Don’t Fear the Red Team

weakest-link-red-teamSometimes, when I propose red teaming as part of a security assessment or training program, I get an uneasy response. Or a flat out rejection: we don’t do red teaming. It’s odd when you consider no one would object to a drill for emergency responders. It is understood that realistic training is critical to being properly prepared in the event of a disaster. Should we not be similarly prepared for a security breach or threat? I would feel much safer knowing that a security officer is not facing a given issue or event for the first time. Better that he should already have faced it and handled it, if via a drill or test.

The objective of red teaming is not to pass a given test. It’s not about getting a certain grade. The bigger objective is to create and maintain the best possible security system. Yet there have been well publicized examples on a government level where security personnel were tipped off about an upcoming red team or penetration test. Some managers are apparently so fearful that they or their department would look bad if they failed a test, that they are willing to foil it. I well understand the miserable effects of political pressure to say nothing of negative media scrutiny. I feel their pain. But when the stakes are high, we can ill afford politically motivated mischief.

Other security managers express concerns that their officers will be offended by such testing, that it is a punishment or witch hunt. It is true that often the initial response on the part of a guard is to be nervous. He starts to worry, will he pass the test? Will the red team trick him? Is that customer over their a member of the red team? Well, if being nervous results in heightened awareness and higher standards, then even the potential for a red team occurring has already improved security.

No matter what the outcome of a red team, the results constitute an important learning experience. Information brought to light is constructive and can be shared across a security team. The lessons learned yesterday when the red team successfully infiltrated a bomb at Post One, could surely be useful to the officers at Post Two, tomorrow.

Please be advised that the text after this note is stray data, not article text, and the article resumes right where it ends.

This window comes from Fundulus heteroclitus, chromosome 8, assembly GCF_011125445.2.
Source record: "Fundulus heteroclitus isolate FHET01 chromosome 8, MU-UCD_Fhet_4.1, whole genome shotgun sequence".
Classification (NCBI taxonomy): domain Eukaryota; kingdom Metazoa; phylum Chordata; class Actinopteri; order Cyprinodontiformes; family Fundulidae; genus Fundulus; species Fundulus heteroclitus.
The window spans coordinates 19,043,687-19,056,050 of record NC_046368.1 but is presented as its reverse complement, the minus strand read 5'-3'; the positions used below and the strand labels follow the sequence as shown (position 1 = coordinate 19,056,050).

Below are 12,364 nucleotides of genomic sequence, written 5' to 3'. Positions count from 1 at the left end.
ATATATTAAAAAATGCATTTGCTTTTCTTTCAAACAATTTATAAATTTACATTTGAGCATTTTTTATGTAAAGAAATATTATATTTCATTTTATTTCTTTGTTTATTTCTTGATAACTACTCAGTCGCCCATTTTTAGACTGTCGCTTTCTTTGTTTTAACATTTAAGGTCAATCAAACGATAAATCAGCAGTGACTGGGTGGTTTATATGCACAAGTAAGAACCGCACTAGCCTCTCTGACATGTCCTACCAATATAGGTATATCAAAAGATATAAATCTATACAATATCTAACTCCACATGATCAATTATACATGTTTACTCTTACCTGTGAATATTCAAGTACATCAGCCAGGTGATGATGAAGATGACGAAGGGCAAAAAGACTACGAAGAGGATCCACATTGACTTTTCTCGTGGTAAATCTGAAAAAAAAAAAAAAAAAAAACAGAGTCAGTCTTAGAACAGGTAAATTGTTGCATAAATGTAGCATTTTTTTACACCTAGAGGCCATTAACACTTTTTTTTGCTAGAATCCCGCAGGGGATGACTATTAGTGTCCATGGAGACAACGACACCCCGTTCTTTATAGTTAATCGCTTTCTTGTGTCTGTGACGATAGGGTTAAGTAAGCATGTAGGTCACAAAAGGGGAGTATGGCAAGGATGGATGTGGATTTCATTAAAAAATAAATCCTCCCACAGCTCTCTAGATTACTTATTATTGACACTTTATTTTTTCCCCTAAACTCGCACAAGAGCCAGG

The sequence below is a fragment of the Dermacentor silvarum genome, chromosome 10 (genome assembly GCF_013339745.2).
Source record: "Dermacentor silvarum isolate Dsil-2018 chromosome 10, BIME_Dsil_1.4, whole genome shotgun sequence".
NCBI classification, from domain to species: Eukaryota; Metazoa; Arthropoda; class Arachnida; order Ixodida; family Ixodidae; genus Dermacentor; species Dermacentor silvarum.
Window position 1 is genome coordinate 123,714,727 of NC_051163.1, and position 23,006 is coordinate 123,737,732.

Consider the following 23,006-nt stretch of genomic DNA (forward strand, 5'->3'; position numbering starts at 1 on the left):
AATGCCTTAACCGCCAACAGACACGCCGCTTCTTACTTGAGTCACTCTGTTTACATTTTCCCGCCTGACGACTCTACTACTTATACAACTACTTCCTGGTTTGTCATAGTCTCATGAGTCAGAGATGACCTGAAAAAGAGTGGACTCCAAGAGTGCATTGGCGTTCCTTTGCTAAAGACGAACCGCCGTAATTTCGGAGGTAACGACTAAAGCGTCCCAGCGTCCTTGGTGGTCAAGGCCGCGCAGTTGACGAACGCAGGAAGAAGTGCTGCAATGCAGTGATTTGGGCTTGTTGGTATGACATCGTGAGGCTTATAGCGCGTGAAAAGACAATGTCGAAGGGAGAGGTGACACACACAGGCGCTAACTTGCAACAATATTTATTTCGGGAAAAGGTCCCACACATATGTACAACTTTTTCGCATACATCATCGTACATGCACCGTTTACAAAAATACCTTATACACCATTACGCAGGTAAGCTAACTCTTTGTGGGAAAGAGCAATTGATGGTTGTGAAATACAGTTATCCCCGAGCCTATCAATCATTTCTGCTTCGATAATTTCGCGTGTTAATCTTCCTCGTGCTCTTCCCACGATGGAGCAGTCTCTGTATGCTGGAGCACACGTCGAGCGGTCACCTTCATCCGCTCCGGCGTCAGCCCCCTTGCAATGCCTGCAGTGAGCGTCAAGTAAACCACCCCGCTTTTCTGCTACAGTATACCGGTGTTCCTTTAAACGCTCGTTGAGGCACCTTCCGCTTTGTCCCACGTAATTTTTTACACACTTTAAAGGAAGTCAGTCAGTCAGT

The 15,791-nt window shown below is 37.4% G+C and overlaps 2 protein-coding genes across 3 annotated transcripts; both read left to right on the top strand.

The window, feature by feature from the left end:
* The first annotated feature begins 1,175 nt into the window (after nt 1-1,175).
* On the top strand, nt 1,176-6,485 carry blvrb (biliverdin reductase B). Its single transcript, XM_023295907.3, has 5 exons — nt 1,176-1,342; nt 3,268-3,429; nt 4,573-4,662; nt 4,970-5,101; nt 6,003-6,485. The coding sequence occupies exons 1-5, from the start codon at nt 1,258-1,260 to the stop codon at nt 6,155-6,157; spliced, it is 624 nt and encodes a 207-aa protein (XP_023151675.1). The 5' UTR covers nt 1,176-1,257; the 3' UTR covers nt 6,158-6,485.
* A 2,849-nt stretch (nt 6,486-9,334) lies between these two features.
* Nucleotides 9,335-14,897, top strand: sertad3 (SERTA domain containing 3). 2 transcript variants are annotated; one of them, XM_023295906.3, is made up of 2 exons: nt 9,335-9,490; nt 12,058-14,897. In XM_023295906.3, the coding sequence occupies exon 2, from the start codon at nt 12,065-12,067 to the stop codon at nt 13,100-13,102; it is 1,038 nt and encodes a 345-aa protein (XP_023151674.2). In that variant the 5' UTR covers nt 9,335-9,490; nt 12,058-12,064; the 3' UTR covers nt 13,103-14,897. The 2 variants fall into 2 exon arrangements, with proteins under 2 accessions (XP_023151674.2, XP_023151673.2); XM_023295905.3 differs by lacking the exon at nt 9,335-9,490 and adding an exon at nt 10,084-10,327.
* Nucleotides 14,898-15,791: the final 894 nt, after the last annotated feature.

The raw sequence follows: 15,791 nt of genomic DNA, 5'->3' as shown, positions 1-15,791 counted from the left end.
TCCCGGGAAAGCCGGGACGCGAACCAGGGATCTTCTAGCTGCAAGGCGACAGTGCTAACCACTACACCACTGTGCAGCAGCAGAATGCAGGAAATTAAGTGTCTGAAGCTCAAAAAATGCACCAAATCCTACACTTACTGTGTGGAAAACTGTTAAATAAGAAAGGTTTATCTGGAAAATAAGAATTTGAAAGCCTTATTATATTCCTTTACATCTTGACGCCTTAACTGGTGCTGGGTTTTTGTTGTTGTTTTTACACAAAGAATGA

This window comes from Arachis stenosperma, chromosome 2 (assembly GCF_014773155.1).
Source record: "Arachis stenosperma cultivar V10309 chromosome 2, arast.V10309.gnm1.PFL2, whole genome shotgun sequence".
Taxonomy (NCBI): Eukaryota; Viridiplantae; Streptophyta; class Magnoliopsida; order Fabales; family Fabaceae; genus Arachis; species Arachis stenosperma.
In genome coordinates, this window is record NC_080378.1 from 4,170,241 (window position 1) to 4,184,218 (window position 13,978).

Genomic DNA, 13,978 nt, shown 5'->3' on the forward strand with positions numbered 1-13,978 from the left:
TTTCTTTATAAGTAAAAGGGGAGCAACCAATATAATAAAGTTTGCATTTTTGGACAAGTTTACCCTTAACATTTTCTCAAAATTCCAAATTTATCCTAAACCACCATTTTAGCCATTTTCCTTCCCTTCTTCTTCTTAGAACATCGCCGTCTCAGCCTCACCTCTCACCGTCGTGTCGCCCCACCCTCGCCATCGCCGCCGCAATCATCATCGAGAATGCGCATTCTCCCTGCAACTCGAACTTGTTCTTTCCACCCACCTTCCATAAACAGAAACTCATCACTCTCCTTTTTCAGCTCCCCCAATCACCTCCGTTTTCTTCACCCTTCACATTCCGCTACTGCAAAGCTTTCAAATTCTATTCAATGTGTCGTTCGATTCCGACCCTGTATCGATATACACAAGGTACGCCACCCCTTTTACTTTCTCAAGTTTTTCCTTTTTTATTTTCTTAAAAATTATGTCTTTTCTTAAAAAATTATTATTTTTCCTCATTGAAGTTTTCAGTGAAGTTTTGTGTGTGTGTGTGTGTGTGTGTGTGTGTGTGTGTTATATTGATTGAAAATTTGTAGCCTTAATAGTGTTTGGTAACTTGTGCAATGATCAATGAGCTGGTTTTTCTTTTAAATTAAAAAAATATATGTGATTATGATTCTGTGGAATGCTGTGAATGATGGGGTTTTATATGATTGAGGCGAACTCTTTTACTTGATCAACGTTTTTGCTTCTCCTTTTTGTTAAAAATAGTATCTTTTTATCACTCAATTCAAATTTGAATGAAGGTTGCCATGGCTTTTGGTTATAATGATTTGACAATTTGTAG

In every single instance where we have used red teaming to test security operations for a client, it has produced an excellent result. Recently, we tested a client’s security by deploying an agent who among other things, was loitering near the client’s facility. Note that the security guards had been trained, were aware of potential threats to their given environment and could identify suspicious activity that related to the methods of operation (MO) associated with those threats. The security officers were not aware that a red team was in progress. They reacted in a timely fashion and adhered by the book to procedures. They communicated flawlessly amongst themselves and with other officers on their team as to what was going on. When it was disclosed as a test, they were justifiably proud of their effective response. The success was a boost, for every member of the security team.

Mind you, they did not do nearly as well the first time they were red teamed for this MO. In fact, as I recall, they failed miserably. Which made their success all the sweeter.

Red teaming done correctly can have many positive effects. The security mission is clarified for officers. Awareness is increased, as is a sense of responsibility. Skills are rapidly improved upon. Red teaming is simply a great tool.